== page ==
Luke Cage History: From Hero for Hire to Hollywood
TV, Comic Books
Written by Bruce Brown and Dwight L MacPherson
Art by Thomas Boatwright
As I mentioned in last week’s What Are You Reading? (where I incorrectly referred to it as Howard Lovecraft and the Ice Kingdom), I didn’t care for Bruce Brown and Renzo Podesta’s Howard Lovecraft and the Frozen Kingdom. I liked Podesta’s art for the most part, but some of his choices bothered me. Like, when a character sees a city of ice for the first time and marvels at how glorious and beautiful it is, maybe the audience should be able to see it too instead of just taking the character’s word for it. The greater problem though was that it was that it was too clunky about the way it tried to balance Lovecraftian horror with a kids comics sensibility.
There were some cool, creepy moments, but they were ruined by simplistic characterization and actions that just didn’t feel real. That’s most clearly illustrated in the scene where young Howard Lovecraft meets C’thulhu for the first time. I’m not a Lovecraft scholar (hell, I’m barely even a fan), but I know that the elder gods are supposed to be huge and terrifying; that just looking at them drives people insane. But when Howard meets this monster, he runs away and beats the Deep One by stopping short at a cliff so that the pursuing Wile E. C’thulhu flies right over. Howard then saves the repentant beast and names him “Spot,” a nickname the elder god gratefully accepts from his new master. The whole scene struck me as ridiculous and I wasn’t sure how anyone could salvage Frozen Kingdom to make a better second volume. But Brown (with the help of new co-writer Dwight MacPherson) does.
Howard Lovecraft and the Undersea Kingdom picks up where Frozen Kingdom leaves off in the story, but the tone is all different. This is a flawed comparison, but I kept thinking of Edward Gorey as I read it. Frozen Kingdom tried to be all-ages by throwing in things for both adults and kids, but failed because it was too easy to draw circles around its parts and say, “This is for kids” and “This is for grownups.” Undersea’s approach is the kind that Neil Gaiman’s always advocating for: that it’s okay to tell a story for children and make it good and scary. Kids will recognize themselves in Howard Lovecraft and think it’s pretty cool that he has a monster for a friend (Howard doesn’t treat him like a puppy in Undersea), a humorously loony dad (who was genuinely disturbing in the first book), and a dauntlessly resourceful cop as a mentor (a new and very welcome character). There’s also a pretty awesome cat. And while readers are enjoying all that, they’re encouraged to be good and creeped out by the world.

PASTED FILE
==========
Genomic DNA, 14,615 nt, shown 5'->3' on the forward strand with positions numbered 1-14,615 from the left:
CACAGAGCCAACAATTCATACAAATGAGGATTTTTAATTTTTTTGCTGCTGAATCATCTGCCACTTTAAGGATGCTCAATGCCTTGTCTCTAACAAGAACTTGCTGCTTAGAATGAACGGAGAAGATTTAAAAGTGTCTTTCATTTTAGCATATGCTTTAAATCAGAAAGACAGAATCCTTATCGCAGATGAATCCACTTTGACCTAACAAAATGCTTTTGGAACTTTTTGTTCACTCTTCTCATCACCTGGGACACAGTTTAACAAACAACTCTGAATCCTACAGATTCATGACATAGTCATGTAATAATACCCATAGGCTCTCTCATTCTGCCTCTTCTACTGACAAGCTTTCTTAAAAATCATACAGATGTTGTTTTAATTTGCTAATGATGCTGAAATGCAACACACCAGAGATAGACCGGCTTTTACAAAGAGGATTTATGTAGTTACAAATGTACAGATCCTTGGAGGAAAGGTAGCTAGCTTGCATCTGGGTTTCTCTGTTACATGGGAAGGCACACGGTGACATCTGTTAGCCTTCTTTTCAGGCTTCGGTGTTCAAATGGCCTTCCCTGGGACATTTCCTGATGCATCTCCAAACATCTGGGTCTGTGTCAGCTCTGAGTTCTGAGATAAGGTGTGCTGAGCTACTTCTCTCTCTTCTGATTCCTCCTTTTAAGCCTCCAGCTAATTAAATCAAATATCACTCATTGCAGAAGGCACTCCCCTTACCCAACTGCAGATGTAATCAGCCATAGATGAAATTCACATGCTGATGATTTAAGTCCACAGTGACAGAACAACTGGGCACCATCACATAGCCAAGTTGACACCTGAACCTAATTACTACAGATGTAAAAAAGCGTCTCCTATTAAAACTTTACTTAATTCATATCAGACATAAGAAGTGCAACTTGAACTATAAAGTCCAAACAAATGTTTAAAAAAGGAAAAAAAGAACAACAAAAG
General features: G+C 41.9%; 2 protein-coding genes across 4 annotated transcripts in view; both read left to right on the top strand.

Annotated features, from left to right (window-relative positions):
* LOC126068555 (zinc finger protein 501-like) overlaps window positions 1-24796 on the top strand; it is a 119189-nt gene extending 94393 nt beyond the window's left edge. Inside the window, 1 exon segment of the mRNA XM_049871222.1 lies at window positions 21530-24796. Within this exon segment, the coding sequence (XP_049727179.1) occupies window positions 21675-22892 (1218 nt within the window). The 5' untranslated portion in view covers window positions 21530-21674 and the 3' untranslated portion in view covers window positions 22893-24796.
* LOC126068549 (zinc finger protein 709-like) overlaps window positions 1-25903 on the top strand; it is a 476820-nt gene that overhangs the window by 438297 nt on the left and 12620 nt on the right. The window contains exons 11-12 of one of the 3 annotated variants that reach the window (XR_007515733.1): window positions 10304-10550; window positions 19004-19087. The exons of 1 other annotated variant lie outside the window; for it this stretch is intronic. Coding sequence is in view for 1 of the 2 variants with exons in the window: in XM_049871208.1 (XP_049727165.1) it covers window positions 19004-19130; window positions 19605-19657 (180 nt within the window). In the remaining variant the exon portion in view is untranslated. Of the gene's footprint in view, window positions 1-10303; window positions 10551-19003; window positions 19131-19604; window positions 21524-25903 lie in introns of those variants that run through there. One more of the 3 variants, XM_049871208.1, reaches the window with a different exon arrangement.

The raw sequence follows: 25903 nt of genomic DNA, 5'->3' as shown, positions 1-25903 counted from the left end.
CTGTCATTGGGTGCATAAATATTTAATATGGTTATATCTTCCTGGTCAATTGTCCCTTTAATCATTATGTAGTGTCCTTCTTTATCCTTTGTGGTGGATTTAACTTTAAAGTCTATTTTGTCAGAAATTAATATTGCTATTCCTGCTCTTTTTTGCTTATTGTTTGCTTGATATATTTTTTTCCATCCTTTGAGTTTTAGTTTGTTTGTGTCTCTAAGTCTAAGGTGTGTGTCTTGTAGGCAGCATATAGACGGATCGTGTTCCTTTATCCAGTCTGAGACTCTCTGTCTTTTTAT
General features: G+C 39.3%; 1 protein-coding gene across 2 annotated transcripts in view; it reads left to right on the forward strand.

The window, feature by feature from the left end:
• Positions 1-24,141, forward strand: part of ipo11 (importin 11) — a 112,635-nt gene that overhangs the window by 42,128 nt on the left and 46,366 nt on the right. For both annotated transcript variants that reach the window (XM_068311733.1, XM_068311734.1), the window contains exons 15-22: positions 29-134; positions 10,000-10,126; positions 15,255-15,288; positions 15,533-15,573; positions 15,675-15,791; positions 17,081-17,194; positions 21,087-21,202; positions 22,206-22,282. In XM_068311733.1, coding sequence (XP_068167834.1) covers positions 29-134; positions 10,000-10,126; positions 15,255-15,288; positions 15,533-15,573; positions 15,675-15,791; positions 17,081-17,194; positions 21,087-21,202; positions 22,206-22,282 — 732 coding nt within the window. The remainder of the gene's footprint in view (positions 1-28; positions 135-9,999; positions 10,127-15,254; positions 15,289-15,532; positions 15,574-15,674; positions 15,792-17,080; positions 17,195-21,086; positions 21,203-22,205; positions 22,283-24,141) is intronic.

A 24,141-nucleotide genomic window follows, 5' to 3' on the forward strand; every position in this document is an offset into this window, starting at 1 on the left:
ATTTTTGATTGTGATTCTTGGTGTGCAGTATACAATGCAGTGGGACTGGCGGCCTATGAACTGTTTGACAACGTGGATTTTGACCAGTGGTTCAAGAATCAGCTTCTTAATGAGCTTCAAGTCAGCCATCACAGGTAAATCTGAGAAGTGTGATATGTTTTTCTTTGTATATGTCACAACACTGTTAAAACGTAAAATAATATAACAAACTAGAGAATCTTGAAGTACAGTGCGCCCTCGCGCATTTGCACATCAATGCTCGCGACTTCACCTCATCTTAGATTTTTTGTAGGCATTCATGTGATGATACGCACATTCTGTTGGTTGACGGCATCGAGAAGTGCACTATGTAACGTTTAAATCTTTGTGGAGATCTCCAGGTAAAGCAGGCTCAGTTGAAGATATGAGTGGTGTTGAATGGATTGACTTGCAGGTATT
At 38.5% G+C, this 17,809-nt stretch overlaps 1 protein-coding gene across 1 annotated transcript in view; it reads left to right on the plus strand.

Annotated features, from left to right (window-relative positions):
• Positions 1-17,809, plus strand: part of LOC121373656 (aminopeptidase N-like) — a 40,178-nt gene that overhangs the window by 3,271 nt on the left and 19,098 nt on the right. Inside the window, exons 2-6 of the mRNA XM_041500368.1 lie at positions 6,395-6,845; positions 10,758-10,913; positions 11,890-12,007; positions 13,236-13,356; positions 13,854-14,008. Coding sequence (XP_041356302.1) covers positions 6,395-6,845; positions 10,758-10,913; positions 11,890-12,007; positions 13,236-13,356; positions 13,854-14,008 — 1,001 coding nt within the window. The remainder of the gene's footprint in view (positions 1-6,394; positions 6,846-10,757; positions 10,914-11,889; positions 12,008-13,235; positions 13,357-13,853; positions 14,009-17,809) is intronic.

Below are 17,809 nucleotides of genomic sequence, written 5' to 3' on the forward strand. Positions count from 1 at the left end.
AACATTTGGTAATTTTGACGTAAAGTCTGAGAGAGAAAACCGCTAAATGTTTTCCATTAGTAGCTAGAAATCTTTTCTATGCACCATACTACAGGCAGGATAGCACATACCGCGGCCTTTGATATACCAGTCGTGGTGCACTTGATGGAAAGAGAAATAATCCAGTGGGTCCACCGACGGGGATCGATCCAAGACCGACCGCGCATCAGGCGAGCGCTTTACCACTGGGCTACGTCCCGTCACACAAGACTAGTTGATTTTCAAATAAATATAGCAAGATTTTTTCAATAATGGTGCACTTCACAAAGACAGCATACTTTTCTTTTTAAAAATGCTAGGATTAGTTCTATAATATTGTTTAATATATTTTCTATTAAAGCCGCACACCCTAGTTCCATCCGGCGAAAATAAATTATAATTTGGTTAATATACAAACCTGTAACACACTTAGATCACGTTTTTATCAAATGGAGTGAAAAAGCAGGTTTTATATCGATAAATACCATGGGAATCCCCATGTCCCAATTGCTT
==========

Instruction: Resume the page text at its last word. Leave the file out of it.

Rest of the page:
Welcome to Food or Comics?, where every week we talk about what comics we’d buy at our local comic shop based on certain spending limits — $15 and $30 — as well as what we’d get if we had extra money or a gift card to spend on a “Splurge” item. We’re coming a little late today due to a power outage in my neck of the woods — due to a blackout, not because I spent the money for the electric bill on Flashpoint or Fear Itself tie-ins.